In February, college sophomore Trevor Hill stood up during a televised town hall meeting in New York and posed a simple question to Nancy Pelosi, the leader of the Democrats in the House of Representatives. He cited a study by Harvard University showing that 51% of Americans between the ages of 18 and 29 no longer support the system of capitalism, and asked whether the Democrats could embrace this fast-changing reality and stake out a clearer contrast to right-wing economics.
Pelosi was visibly taken aback. “I thank you for your question,” she said, “but I’m sorry to say we’re capitalists, and that’s just the way it is.”
The footage went viral. It was powerful because of the clear contrast it set up. Trevor Hill is no hardened left-winger. He’s just your average millennial—bright, informed, curious about the world, and eager to imagine a better one. But Pelosi, a figurehead of establishment politics, refused to–or was just unable to–entertain his challenge to the status quo.
It’s not only young voters who feel this way. A YouGov poll in 2015 found that 64% of Britons believe that capitalism is unfair, that it makes inequality worse. Even in the U.S., it’s as high as 55%. In Germany, a solid 77% are skeptical of capitalism. Meanwhile, a full three-quarters of people in major capitalist economies believe that big businesses are basically corrupt.
Why do people feel this way? Probably not because they deny the abundant material benefits of modern life that many are able to enjoy. Or because they want to travel back in time and live in the U.S.S.R. It’s because they realize—either consciously or at some gut level—that there’s something fundamentally flawed about a system that has a prime directive to churn nature and humans into capital, and do it more and more each year, regardless of the costs to human well-being and to the environment we depend on.
Because let’s be clear: That’s what capitalism is, at its root. That is the sum total of the plan. We can see this embodied in the imperative to grow GDP, everywhere, year on year, at a compound rate, even though we know that GDP growth, on its own, does nothing to reduce poverty or to make people happier or healthier. Global GDP has grown 630% since 1980, and in that same time, by some measures, inequality, poverty, and hunger have all risen.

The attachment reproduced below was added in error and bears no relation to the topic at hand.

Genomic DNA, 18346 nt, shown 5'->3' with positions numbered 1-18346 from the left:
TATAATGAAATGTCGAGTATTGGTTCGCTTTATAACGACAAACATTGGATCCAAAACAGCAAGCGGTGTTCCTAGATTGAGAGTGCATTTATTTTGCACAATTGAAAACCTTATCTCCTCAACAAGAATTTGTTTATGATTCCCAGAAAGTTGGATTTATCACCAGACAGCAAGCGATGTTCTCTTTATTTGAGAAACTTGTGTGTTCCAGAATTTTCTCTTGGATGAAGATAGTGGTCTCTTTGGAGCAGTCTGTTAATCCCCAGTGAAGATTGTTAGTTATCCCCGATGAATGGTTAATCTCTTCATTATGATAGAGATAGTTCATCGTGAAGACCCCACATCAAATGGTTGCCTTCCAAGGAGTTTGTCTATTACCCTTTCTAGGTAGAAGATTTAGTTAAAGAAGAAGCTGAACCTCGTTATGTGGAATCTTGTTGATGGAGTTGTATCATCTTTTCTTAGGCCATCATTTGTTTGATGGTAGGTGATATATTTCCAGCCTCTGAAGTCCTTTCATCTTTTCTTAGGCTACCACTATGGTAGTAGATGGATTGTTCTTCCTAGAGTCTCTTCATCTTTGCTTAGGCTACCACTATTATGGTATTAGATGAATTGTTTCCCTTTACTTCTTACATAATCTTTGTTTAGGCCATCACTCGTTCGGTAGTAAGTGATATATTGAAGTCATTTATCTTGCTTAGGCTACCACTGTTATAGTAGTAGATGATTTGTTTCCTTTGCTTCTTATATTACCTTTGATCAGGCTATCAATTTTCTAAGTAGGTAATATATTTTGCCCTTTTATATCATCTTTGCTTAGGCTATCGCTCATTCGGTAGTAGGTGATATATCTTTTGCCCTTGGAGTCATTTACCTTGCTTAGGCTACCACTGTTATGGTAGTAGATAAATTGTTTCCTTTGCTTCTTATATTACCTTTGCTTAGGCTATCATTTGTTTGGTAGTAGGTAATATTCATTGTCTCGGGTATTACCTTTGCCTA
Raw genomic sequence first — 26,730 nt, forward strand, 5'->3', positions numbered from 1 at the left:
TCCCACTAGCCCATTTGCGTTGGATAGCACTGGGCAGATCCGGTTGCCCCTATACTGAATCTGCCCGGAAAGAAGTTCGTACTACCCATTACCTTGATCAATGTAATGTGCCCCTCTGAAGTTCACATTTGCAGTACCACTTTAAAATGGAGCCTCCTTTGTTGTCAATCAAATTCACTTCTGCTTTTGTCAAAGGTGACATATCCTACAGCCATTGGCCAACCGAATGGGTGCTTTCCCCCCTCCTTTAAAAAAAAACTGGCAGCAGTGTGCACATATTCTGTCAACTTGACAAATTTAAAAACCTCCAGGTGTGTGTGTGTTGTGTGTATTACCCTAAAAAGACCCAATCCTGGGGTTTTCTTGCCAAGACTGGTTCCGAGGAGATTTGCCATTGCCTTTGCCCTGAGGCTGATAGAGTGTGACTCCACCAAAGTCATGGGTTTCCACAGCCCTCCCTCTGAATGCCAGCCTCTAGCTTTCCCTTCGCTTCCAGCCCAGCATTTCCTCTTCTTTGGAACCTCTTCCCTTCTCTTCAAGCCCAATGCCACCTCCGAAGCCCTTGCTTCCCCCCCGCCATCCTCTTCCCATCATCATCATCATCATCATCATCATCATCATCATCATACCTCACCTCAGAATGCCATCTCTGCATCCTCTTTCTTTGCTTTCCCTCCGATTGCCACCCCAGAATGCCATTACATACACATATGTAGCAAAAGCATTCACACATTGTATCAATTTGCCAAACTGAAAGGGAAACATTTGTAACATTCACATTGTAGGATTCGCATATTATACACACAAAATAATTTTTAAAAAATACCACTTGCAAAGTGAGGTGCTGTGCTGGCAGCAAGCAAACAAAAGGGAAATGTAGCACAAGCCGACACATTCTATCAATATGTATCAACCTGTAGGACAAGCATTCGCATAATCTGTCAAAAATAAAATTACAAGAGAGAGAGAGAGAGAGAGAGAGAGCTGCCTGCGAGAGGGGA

We also see this plan in the idea that corporations have a fiduciary duty to grow their stock value for the sake of shareholder returns, which prevents even well-meaning CEO’s from voluntarily doing anything good—like increasing wages or reducing pollution—that might compromise their bottom line.
Just look at the recent case involving American Airlines. Earlier this year, CEO Doug Parker tried to raise his employees salaries to correct for “years of incredibly difficult times” suffered by his employees, only to be slapped down by Wall Street. The day he announced the raise, the company’s shares fell 5.8%. This is not a case of an industry on the brink, fighting for survival, and needing to make hard decisions. On the contrary, airlines have been raking in profits. But the gains are seen as the natural property of the investor class. This is why JP Morgan criticized the wage increase as a “wealth transfer of nearly $1 billion” to workers. How dare they?
What becomes clear here is that ours is a system that is programmed to subordinate life to the imperative of profit.
Read more at Fast Company.